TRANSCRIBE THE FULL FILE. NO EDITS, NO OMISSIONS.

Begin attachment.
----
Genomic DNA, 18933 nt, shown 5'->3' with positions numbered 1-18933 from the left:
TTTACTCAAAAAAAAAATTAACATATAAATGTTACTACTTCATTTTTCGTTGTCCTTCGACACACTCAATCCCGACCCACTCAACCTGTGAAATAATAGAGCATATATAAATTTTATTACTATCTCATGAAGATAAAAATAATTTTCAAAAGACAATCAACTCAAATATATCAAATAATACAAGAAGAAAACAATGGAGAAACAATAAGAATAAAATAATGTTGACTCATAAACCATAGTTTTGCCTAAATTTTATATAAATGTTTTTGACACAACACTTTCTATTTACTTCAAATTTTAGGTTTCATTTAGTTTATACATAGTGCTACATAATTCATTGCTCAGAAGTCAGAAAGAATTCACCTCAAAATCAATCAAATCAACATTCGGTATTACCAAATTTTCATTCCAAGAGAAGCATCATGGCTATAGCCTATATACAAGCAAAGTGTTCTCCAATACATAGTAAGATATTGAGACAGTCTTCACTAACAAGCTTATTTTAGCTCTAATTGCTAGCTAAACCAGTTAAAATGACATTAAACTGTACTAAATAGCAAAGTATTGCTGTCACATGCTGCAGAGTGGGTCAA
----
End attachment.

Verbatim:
Genomic DNA, 18933 nt, shown 5'->3' with positions numbered 1-18933 from the left:
TTTACTCAAAAAAAAAATTAACATATAAATGTTACTACTTCATTTTTCGTTGTCCTTCGACACACTCAATCCCGACCCACTCAACCTGTGAAATAATAGAGCATATATAAATTTTATTACTATCTCATGAAGATAAAAATAATTTTCAAAAGACAATCAACTCAAATATATCAAATAATACAAGAAGAAAACAATGGAGAAACAATAAGAATAAAATAATGTTGACTCATAAACCATAGTTTTGCCTAAATTTTATATAAATGTTTTTGACACAACACTTTCTATTTACTTCAAATTTTAGGTTTCATTTAGTTTATACATAGTGCTACATAATTCATTGCTCAGAAGTCAGAAAGAATTCACCTCAAAATCAATCAAATCAACATTCGGTATTACCAAATTTTCATTCCAAGAGAAGCATCATGGCTATAGCCTATATACAAGCAAAGTGTTCTCCAATACATAGTAAGATATTGAGACAGTCTTCACTAACAAGCTTATTTTAGCTCTAATTGCTAGCTAAACCAGTTAAAATGACATTAAACTGTACTAAATAGCAAAGTATTGCTGTCACATGCTGCAGAGTGGGTCAA